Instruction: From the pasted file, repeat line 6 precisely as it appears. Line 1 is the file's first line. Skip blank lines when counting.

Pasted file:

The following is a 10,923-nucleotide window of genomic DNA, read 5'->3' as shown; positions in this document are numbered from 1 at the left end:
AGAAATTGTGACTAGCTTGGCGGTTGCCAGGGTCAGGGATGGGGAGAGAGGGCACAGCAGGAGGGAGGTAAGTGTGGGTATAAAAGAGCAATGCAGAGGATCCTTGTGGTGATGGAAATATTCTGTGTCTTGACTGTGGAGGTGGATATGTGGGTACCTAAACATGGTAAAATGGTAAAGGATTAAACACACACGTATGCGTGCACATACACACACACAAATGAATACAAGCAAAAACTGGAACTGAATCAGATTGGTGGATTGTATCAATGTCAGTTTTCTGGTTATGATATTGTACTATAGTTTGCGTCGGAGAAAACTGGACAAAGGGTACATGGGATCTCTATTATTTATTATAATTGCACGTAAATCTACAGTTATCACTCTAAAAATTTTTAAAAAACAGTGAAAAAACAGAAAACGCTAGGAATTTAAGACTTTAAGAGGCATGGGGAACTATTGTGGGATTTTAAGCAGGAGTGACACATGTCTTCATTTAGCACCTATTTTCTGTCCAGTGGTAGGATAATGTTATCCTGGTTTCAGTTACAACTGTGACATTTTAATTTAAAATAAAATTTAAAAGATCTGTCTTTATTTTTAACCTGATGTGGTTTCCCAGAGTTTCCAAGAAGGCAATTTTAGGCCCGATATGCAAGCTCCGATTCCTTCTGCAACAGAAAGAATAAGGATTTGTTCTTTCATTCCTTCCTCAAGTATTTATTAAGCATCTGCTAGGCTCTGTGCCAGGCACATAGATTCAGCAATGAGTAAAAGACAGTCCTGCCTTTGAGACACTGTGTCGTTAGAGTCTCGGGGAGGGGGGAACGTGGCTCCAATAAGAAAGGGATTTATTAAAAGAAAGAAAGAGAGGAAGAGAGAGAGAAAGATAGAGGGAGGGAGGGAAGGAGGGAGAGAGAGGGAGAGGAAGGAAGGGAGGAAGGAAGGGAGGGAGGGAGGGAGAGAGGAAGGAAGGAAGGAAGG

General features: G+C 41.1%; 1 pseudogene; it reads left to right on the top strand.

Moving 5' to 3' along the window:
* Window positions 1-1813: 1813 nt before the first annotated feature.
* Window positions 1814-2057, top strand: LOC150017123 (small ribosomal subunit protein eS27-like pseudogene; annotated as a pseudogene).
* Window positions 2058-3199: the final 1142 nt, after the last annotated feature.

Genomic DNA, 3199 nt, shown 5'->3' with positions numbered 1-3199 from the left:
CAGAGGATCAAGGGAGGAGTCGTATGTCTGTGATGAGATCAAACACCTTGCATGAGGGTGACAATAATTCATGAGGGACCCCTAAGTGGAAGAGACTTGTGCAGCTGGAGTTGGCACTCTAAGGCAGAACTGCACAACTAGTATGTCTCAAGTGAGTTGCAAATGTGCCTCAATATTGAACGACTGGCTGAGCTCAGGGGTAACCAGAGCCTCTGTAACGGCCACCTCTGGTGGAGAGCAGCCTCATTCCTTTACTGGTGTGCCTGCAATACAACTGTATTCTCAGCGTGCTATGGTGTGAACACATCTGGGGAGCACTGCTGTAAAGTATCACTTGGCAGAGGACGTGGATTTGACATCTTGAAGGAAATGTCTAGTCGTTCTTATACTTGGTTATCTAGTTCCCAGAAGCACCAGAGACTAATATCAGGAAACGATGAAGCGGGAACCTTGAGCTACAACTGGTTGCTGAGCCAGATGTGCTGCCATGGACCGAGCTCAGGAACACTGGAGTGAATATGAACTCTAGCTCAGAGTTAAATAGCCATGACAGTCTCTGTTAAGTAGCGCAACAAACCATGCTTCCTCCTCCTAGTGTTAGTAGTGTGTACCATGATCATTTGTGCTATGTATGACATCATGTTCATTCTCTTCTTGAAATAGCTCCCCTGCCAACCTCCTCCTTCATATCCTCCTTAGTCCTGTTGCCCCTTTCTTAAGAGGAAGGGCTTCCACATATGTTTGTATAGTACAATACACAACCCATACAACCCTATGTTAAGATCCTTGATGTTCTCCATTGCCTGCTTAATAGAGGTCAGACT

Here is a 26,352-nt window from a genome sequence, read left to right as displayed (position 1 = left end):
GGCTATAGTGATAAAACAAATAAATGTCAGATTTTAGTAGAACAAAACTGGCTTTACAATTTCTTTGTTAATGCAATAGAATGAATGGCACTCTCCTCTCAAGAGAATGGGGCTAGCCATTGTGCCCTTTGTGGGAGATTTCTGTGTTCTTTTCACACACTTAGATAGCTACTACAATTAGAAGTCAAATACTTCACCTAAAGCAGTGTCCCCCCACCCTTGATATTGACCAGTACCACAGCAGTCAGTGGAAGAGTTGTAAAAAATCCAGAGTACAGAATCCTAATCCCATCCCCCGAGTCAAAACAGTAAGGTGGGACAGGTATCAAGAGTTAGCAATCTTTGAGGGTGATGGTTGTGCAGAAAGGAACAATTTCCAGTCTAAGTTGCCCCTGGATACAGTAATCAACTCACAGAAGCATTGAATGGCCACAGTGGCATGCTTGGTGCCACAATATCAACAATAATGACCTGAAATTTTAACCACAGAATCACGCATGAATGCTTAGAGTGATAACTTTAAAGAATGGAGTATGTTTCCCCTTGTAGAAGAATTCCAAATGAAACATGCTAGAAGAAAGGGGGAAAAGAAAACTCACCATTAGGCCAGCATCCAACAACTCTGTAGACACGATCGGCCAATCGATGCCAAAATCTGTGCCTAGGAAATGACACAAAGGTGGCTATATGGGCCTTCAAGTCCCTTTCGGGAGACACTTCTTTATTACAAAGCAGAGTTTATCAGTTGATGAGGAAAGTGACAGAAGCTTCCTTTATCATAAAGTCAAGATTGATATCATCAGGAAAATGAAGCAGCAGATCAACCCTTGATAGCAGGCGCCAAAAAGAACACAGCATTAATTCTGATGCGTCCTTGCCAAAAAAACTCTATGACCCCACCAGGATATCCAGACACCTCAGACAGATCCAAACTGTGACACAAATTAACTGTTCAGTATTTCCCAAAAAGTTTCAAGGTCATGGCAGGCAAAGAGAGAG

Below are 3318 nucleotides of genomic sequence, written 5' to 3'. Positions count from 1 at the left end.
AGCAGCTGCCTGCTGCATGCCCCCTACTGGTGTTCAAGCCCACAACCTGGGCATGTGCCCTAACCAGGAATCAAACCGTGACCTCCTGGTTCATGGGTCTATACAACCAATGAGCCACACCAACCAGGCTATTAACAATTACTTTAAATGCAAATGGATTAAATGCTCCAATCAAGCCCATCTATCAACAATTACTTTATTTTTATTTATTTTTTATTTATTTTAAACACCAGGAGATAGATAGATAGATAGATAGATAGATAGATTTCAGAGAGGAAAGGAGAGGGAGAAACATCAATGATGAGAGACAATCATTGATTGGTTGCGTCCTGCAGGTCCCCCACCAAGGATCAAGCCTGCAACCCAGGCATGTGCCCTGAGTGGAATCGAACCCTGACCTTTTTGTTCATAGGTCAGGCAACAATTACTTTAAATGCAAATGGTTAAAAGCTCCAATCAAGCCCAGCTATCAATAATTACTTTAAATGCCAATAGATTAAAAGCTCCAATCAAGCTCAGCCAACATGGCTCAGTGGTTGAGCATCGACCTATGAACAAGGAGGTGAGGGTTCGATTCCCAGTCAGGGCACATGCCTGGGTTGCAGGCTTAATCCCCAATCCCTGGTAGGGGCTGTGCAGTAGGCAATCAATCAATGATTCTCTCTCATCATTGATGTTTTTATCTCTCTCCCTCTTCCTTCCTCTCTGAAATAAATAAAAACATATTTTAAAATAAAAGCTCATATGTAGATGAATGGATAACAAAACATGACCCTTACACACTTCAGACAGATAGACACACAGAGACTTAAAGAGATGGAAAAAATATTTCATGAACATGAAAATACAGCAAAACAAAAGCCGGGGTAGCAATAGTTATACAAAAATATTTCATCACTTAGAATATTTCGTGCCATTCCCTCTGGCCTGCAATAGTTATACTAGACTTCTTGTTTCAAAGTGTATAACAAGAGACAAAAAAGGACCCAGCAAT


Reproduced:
* Window positions 1814-2057, top strand: LOC150017123 (small ribosomal subunit protein eS27-like pseudogene; annotated as a pseudogene).